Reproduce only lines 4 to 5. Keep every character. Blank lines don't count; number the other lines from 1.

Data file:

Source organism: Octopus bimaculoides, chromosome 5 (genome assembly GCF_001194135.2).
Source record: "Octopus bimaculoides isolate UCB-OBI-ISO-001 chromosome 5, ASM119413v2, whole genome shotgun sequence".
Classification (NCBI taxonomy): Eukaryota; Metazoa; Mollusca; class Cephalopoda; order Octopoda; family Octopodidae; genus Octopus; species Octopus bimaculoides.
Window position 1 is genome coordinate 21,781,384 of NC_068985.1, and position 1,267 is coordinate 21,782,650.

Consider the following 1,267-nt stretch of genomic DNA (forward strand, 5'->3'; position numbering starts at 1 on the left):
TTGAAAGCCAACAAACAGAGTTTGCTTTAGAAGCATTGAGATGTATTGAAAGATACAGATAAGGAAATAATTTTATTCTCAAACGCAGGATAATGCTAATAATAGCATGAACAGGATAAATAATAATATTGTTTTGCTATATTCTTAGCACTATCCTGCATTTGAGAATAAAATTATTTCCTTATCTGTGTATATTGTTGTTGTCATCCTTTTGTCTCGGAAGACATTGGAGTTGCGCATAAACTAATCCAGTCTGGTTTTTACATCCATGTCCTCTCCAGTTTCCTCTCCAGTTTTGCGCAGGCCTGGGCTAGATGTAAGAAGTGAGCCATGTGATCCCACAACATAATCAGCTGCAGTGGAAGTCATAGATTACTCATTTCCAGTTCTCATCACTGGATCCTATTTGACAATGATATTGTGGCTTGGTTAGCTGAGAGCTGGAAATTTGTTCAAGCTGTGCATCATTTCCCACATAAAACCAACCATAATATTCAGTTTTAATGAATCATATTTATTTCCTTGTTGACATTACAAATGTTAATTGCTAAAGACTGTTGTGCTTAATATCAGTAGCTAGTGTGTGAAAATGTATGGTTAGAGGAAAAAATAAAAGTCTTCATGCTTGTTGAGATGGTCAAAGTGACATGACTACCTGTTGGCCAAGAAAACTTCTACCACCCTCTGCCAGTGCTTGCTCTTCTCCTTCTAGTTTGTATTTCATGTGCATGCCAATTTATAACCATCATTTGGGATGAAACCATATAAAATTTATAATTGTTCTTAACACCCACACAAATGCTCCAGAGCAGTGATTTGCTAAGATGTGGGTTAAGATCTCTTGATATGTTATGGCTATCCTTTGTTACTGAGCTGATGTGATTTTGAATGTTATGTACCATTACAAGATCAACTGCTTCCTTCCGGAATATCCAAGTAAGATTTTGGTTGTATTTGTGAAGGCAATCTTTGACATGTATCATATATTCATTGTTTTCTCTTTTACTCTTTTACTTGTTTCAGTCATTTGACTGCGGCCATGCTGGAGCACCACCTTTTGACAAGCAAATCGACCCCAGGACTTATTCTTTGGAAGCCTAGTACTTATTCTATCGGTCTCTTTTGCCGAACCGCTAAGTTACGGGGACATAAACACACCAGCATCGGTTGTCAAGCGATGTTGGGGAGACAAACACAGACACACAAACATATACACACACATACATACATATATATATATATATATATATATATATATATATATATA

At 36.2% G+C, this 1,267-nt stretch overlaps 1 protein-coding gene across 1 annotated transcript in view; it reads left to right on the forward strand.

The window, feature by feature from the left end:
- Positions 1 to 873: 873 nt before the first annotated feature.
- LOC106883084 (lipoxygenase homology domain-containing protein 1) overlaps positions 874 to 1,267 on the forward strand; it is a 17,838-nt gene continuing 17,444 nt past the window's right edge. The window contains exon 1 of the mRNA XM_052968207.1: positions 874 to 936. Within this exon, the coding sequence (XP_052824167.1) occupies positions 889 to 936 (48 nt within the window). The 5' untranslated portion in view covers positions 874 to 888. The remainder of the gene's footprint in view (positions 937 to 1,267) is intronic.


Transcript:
Window position 1 is genome coordinate 21,781,384 of NC_068985.1, and position 1,267 is coordinate 21,782,650.

Consider the following 1,267-nt stretch of genomic DNA (forward strand, 5'->3'; position numbering starts at 1 on the left):